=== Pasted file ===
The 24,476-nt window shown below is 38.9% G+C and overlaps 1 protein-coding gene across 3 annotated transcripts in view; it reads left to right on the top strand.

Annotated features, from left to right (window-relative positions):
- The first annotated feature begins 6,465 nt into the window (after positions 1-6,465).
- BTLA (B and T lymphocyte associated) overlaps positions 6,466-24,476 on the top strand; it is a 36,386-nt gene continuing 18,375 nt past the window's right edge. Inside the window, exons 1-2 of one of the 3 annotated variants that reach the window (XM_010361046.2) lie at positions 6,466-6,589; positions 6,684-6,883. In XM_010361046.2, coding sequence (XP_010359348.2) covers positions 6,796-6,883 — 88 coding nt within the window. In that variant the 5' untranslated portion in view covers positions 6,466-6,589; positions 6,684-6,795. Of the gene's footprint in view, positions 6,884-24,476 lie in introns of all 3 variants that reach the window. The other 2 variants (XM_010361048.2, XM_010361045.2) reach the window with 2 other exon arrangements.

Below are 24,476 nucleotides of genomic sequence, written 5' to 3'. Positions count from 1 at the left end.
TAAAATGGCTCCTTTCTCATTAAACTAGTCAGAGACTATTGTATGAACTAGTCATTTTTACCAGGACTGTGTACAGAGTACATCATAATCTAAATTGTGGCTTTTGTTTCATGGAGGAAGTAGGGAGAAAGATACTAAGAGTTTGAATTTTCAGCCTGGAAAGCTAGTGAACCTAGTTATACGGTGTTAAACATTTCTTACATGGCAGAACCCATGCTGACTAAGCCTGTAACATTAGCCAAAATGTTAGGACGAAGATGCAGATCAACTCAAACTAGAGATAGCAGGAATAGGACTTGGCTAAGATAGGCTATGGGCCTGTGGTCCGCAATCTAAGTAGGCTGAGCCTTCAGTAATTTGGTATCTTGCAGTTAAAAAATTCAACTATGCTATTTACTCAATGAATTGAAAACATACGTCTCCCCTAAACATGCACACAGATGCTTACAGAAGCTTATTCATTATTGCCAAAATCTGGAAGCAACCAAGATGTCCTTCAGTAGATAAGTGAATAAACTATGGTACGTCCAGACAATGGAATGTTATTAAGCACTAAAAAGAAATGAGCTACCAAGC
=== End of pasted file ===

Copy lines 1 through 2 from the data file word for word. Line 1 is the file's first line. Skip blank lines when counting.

The 24,476-nt window shown below is 38.9% G+C and overlaps 1 protein-coding gene across 3 annotated transcripts in view; it reads left to right on the top strand.

Annotated features, from left to right (window-relative positions):